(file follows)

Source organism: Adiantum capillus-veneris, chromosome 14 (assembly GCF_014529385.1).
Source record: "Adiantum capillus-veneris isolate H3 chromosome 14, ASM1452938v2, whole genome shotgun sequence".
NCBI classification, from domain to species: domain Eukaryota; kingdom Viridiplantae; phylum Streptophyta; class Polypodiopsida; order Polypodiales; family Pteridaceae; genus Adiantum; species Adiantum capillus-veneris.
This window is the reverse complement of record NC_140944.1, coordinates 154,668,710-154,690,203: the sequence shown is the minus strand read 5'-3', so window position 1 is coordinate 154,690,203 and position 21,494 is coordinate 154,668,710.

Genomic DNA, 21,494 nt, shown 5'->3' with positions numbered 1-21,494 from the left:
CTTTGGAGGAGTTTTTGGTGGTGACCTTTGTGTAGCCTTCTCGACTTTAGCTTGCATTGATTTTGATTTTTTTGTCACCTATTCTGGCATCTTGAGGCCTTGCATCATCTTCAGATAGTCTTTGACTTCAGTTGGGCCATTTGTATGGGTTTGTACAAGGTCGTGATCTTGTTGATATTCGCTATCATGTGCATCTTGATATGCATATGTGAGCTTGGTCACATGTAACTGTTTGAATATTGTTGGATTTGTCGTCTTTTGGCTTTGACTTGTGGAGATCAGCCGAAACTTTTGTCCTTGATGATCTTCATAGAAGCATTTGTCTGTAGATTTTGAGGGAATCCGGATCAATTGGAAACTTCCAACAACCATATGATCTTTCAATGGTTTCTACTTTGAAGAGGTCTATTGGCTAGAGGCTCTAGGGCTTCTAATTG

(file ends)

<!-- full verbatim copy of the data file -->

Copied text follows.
Source organism: Adiantum capillus-veneris, chromosome 14 (assembly GCF_014529385.1).
Source record: "Adiantum capillus-veneris isolate H3 chromosome 14, ASM1452938v2, whole genome shotgun sequence".
NCBI classification, from domain to species: domain Eukaryota; kingdom Viridiplantae; phylum Streptophyta; class Polypodiopsida; order Polypodiales; family Pteridaceae; genus Adiantum; species Adiantum capillus-veneris.
This window is the reverse complement of record NC_140944.1, coordinates 154,668,710-154,690,203: the sequence shown is the minus strand read 5'-3', so window position 1 is coordinate 154,690,203 and position 21,494 is coordinate 154,668,710.

Genomic DNA, 21,494 nt, shown 5'->3' with positions numbered 1-21,494 from the left:
CTTTGGAGGAGTTTTTGGTGGTGACCTTTGTGTAGCCTTCTCGACTTTAGCTTGCATTGATTTTGATTTTTTTGTCACCTATTCTGGCATCTTGAGGCCTTGCATCATCTTCAGATAGTCTTTGACTTCAGTTGGGCCATTTGTATGGGTTTGTACAAGGTCGTGATCTTGTTGATATTCGCTATCATGTGCATCTTGATATGCATATGTGAGCTTGGTCACATGTAACTGTTTGAATATTGTTGGATTTGTCGTCTTTTGGCTTTGACTTGTGGAGATCAGCCGAAACTTTTGTCCTTGATGATCTTCATAGAAGCATTTGTCTGTAGATTTTGAGGGAATCCGGATCAATTGGAAACTTCCAACAACCATATGATCTTTCAATGGTTTCTACTTTGAAGAGGTCTATTGGCTAGAGGCTCTAGGGCTTCTAATTG